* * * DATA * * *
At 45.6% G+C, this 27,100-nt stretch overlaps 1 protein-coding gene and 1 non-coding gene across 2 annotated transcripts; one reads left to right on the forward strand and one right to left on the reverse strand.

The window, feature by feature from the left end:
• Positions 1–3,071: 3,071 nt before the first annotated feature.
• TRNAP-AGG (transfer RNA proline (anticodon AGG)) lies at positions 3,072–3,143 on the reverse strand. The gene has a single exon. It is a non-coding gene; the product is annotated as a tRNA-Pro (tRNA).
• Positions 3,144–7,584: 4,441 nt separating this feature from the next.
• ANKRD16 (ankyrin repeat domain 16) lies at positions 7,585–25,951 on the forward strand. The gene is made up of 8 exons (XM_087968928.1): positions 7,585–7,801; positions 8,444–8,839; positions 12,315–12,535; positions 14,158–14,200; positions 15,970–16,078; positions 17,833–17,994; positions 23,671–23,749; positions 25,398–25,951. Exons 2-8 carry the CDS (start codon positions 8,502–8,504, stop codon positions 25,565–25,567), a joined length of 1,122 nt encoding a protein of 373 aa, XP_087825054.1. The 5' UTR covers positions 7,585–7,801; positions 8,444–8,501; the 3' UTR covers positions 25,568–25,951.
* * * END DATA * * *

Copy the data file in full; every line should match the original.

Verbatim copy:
At 45.6% G+C, this 27,100-nt stretch overlaps 1 protein-coding gene and 1 non-coding gene across 2 annotated transcripts; one reads left to right on the forward strand and one right to left on the reverse strand.

The window, feature by feature from the left end:
• Positions 1–3,071: 3,071 nt before the first annotated feature.
• TRNAP-AGG (transfer RNA proline (anticodon AGG)) lies at positions 3,072–3,143 on the reverse strand. The gene has a single exon. It is a non-coding gene; the product is annotated as a tRNA-Pro (tRNA).
• Positions 3,144–7,584: 4,441 nt separating this feature from the next.
• ANKRD16 (ankyrin repeat domain 16) lies at positions 7,585–25,951 on the forward strand. The gene is made up of 8 exons (XM_087968928.1): positions 7,585–7,801; positions 8,444–8,839; positions 12,315–12,535; positions 14,158–14,200; positions 15,970–16,078; positions 17,833–17,994; positions 23,671–23,749; positions 25,398–25,951. Exons 2-8 carry the CDS (start codon positions 8,502–8,504, stop codon positions 25,565–25,567), a joined length of 1,122 nt encoding a protein of 373 aa, XP_087825054.1. The 5' UTR covers positions 7,585–7,801; positions 8,444–8,501; the 3' UTR covers positions 25,568–25,951.